Body Sense

Winter 2011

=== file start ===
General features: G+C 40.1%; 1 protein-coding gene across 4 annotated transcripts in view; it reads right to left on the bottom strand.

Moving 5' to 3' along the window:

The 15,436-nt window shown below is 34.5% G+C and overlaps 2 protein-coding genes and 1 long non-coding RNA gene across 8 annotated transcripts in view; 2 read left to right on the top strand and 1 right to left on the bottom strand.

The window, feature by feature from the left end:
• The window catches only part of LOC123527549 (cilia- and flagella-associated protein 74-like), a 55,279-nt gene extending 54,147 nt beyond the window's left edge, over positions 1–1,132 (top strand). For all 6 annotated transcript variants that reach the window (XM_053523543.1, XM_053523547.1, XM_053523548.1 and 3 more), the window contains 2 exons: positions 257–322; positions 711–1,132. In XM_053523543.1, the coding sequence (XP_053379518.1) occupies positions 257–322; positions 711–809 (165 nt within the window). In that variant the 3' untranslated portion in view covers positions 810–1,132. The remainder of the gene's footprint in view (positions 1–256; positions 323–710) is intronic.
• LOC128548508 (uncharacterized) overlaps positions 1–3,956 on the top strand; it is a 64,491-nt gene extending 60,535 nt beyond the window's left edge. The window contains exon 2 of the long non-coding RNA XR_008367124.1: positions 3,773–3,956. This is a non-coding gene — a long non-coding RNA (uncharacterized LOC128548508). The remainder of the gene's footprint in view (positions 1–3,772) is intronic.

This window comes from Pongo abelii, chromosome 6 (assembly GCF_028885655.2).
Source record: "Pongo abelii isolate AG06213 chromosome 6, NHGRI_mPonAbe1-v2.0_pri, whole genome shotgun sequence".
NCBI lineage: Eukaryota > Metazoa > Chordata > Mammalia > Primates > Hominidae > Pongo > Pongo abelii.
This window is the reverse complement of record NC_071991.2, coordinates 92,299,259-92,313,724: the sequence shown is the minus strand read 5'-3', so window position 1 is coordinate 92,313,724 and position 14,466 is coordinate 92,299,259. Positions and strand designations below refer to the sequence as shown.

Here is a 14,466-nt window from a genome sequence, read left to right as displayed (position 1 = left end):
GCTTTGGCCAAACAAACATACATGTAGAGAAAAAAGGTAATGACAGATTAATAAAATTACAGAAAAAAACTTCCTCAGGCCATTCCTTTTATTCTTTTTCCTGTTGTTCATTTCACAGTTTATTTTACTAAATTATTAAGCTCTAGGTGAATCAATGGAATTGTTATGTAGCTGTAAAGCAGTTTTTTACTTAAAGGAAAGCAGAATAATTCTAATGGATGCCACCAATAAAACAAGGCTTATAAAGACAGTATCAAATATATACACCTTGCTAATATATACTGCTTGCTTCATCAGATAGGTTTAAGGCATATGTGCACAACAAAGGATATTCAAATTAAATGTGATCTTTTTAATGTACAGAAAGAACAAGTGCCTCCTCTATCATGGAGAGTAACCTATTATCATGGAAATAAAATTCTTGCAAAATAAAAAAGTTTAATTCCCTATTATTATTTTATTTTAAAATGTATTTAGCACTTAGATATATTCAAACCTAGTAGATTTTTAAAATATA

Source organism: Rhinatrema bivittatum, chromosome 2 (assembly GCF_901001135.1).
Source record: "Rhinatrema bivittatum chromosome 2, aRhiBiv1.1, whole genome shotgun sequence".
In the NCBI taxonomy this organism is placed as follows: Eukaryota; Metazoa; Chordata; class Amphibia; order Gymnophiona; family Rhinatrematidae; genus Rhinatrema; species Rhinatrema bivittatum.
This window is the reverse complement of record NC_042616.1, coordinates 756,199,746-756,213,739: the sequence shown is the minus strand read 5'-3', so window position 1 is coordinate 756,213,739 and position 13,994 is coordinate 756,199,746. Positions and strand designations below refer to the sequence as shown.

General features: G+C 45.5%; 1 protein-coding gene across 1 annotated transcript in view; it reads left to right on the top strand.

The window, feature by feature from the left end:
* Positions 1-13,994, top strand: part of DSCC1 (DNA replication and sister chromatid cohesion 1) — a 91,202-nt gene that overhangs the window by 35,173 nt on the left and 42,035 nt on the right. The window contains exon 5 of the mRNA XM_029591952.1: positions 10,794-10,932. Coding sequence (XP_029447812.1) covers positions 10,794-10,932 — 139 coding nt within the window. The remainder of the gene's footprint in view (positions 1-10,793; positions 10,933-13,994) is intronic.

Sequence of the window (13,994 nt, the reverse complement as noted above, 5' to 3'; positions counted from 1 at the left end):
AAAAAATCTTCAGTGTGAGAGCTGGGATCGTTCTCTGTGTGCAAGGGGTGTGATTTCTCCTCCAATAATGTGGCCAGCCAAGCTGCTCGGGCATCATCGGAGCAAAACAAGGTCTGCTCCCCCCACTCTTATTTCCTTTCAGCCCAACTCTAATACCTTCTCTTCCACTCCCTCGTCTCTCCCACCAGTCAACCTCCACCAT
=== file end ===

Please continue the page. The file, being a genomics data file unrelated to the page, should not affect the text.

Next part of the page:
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BODY TALK COMPILED BY JED HENEBERRY Think Your Way to Health Hungry? Thinking about health before you eat can help you make healthier choices, say researchers at the California Institute of Technology. When prompted to think of the healthiness of food, subjects of a Diet Down Diabetes Science has found one more use for the peanut, as patients with type 2 diabetes improved their glycemic control and reduced LDL cholesterol (the "bad" cholesterol) after substituting a daily dose of 2 ounces of nuts for an equivalent amount of carbohydrates. The study, which appears in Diabetes Care, attributes the improvement to high levels of mono- and polyunsaturated oils and protein found in most nuts, including peanuts and almonds. The National Institutes of Health estimates that diabetes, which can cause blindness, heart disease, kidney failure, poor circulation, stroke, and death, affects more than 25 million Americans. recent study said no to unhealthy foods more often and showed increased activity in the portion of the brain believed to be responsible for self-control. The subjects, who were required to fast for three hours, even chose healthy food that they felt wasn't tasty. The study, which suggests this phenomenon could extend to smoking and other behaviors, was published in the Journal of Neuroscience. Coffee May Cut Depression You know that pick-me-up cup you get from a cup of joe? Harvard University researchers say it could last a lot longer than you think. A recent study published in the Archives of Internal Medicine found that women who consumed two or three cups of caffeinated coffee each day reduced their risk of depression by 15 percent; the risk decreased by 20 percent for those who drank more than four cups daily. The study followed 50,000 participants for a period of 10 years and focused on caffeine intake strictly from coffee, not other sources. Researchers caution that coffee should not be considered a cure for depression, but they suggest it doesn't hurt.

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